We had plans to do mock drafts and breakdowns of various targets at pick No. 3.
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With the Sixers obtaining the No. 1 overall pick and presumably Washington guard Markelle Fultz, the early drama of draft night is now gone. But president of basketball operations Bryan Colangelo dropped an interesting nugget during his press conference Monday to announce the trade with the Boston Celtics.
"I think whether we are selecting No. 1 or just staying at three, there's been some talk about our interest in acquiring yet another pick, and I'm not going to give up those efforts because we have moved up to No. 1," Colangelo said Monday afternoon.
The Sixers are armed with four second-round picks this year and at least one extra first-round pick in 2018 (Lakers) or 2019 (Kings) depending on which conveys to the Celtics. If Colangelo wishes to make another bold move, he should have the ammo to do it.
With that mind, we break down five players who might be worth trading into the end of the first round for.
*Note: These players are projected to go between Nos. 20 and 30 in the first round.
Semi Ojeleye, SF/PF, SMU, 6-7/235
A Duke transfer, Ojeleye has an intriguing skill set for today's NBA. He already has an NBA frame and knows how to use it. After struggling to get off the Blue Devils' bench, Ojeleye won AAC Player of the Year, averaging 18.9 points, 6.8 rebounds and also shooting an impressive 42 percent from three.
He's sort of a tweener forward, but with the emphasis on positionless basketball, Ojeleye could certainly have a role as a stretch four and occasional wing, depending on the matchup. There will be questions about why he couldn't stick at Duke, but he played lights out at SMU. I see a lot of former Blue Devil Luol Deng in his game.
How he fits the Sixers: It'll be interesting to see how the Sixers deploy their rotation, but they don't really have much depth behind Dario Saric at the four (I don't necessarily include Ben Simmons in that conversation) and spots on the wing seem to be wide open. Ojeleye could be an intriguing bench piece with his ability to hit open looks and his versatility to play both forward spots.
Harry Giles, PF/C, Duke, 6-11/222
I'm sure this would go over well here. Giles tore his ACL, MCL and meniscus in his left knee in 2013. Then he tore his ACL in 2015. With that said, injuries are the only reason Giles is on this list. ESPN ranked Giles as the No. 1 recruit coming out of high school.
It's a little surprising that Giles chose to come out after one uninspiring season at Duke. Then again, why risk further injury? Teams will have to do their due diligence and see if Giles has regained any of the bounce and explosiveness that made him such a coveted prospect.
How he fits the Sixers: This a pure value pick, but it's super risky. The idea would be to stash Giles in the G-League and see if he can regain his form. If he does, he could be a steal. If money starts to become a factor in 2019, Giles could be insurance if Richaun Holmes decides to leave in free agency.
Terrance Ferguson, SG/SF, NBL (Australia), 6-7/186
Ferguson is one of the tougher players to evaluate in this draft. ESPN's 11th ranked recruit coming out of high school, Ferguson decided to go the route of Brandon Jennings and Emmanuel Mudiay and play overseas. Ferguson, who just turned 19 last month, spent the last year in Australia playing in the NBL.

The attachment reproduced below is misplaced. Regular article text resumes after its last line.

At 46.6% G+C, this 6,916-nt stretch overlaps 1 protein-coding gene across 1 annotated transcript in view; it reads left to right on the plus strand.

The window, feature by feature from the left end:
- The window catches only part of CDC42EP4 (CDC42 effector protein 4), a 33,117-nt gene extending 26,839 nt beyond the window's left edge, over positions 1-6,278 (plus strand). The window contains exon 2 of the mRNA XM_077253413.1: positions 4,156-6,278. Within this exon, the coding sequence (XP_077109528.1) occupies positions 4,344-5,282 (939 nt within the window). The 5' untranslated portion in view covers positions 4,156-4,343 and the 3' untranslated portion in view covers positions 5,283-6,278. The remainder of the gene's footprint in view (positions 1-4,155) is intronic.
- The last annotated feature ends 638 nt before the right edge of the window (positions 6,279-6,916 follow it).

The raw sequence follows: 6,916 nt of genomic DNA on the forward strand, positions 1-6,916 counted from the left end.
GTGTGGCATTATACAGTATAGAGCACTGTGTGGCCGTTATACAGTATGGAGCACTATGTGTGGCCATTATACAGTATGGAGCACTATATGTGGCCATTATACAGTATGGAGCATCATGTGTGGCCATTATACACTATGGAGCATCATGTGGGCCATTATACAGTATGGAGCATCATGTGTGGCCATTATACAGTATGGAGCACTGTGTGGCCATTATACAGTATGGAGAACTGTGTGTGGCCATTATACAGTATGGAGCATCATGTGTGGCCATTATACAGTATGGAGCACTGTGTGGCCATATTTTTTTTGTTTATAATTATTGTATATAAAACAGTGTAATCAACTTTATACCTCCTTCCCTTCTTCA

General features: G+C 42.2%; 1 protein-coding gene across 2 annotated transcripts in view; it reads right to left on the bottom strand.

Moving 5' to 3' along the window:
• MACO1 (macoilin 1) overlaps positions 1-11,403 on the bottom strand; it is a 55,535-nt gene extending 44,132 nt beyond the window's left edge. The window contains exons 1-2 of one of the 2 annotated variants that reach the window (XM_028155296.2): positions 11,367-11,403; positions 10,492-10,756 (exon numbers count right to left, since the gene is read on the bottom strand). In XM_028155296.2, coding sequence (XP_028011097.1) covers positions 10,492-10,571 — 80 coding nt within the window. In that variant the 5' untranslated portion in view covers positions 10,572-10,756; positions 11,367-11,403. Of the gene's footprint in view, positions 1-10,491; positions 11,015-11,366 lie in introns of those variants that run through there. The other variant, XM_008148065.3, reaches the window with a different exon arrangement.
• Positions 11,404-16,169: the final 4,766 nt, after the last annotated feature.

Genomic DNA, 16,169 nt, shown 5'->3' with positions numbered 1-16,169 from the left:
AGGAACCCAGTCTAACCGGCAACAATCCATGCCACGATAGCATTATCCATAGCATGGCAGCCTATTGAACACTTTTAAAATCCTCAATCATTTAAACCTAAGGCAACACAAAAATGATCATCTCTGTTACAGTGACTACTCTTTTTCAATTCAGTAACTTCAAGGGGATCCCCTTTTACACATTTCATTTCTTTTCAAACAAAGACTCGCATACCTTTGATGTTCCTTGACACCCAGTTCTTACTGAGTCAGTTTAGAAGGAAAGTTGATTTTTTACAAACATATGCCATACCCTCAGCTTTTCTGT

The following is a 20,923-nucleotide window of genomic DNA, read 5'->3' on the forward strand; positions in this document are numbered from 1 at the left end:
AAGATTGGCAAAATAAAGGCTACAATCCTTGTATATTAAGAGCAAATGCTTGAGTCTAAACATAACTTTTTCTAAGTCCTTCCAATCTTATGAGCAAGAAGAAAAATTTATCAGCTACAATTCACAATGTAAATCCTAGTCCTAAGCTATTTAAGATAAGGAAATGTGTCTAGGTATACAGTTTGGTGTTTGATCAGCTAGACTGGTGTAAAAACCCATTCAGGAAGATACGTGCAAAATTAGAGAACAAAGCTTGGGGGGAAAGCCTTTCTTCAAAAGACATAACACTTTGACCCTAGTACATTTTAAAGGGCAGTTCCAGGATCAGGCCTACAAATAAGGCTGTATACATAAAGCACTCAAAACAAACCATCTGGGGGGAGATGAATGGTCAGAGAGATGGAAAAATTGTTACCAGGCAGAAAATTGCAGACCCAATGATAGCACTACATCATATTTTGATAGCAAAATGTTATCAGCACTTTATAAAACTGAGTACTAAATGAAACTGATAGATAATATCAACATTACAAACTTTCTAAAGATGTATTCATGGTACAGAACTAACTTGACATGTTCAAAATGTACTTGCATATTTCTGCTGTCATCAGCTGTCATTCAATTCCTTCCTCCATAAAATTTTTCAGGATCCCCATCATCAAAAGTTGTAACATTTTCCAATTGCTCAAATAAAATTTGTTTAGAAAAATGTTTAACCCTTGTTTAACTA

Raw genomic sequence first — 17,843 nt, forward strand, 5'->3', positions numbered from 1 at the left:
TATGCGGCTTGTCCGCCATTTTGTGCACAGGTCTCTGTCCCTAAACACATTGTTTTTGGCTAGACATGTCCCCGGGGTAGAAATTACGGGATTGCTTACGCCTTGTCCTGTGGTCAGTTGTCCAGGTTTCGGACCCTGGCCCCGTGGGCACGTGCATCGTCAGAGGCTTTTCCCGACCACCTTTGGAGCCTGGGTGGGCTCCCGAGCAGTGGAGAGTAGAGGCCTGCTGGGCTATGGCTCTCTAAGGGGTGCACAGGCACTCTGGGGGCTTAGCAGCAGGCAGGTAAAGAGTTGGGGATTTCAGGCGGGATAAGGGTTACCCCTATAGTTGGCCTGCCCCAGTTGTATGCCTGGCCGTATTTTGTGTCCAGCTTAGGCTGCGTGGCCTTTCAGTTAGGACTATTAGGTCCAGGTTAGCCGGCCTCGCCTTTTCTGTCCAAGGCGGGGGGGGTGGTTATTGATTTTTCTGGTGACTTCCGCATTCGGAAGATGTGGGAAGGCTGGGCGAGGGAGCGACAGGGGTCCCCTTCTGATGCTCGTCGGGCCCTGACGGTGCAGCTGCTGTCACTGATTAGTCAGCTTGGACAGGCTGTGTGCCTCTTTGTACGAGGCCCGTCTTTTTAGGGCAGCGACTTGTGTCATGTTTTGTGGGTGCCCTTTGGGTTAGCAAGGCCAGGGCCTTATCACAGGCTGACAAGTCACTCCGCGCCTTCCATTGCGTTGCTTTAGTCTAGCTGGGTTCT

At times he looked overmatched, but it's important to remember that he was a skinny 18-year-old playing against grown men. With that said, it was Ferguson's decision to forego college. He had the reputation of being a knockdown shooter, but shot just 31 percent from three during his one season in the NBL. He did also flash athleticism and slashing ability.
How he fits the Sixers: Ferguson has a great pedigree and his reputation as a shooter aligns with what the Sixers need. You just have to hope that Ferguson gets physically stronger and that will allow him to compete at the next level. Side note: As of now, Ferguson is the only 2017 draftee to sign with Ben Simmons' agent, Rich Paul.
Tyler Lydon, SF/PF, Syracuse, 6-10/225
If you're looking for a shooter, Lydon certainly fits that bill. The 21-year-old forward has the look of a prototypical NBA stretch four. Lydon shot just a tick below 40 percent from three and over 80 percent from the free throw line. He's also a sneaky athlete, capable of running the floor in transition. He's also a strong rebounder (8.6 a game this season).
The concern with Lydon is the same as every other Syracuse product: How will he function outside of Jim Boeheim's zone? You worry about Lydon's frame against bigger NBA fours, but he's already gotten bigger and stronger since he arrived at Syracuse.
How he fits the Sixers: Lydon's ability as a shooter would be extremely intriguing to the Sixers. With Simmons, Fultz and Embiid taking up so much attention there will be open looks. Lydon seems like the type of player that could knock them down.
D.J. Wilson, PF, Michigan, 6-10/240
Wilson has a similar skill set to Lydon. He can fit that stretch four mold, hitting 37 percent of his threes this season. Where Wilson has the edge on Lydon is his size and athleticism. Wilson could prove to be better switching onto guards and wings at the next level. He also showed more ability off the dribble and finishing at the rim as well.
Where Lydon has the edge is rebounding. Lydon wasn't the strongest, but he wasn't afraid to throw his body around. For a player of Wilson's size, you'd like to see him be more physical, especially on the glass.
How he fits the Sixers: Wilson might be the better fit in the modern NBA with his athleticism allowing him to switch out on smaller, quicker players. The rebounding is definitely a concern, but the Sixers should be a strong rebounding team with Simmons and Embiid both on the floor.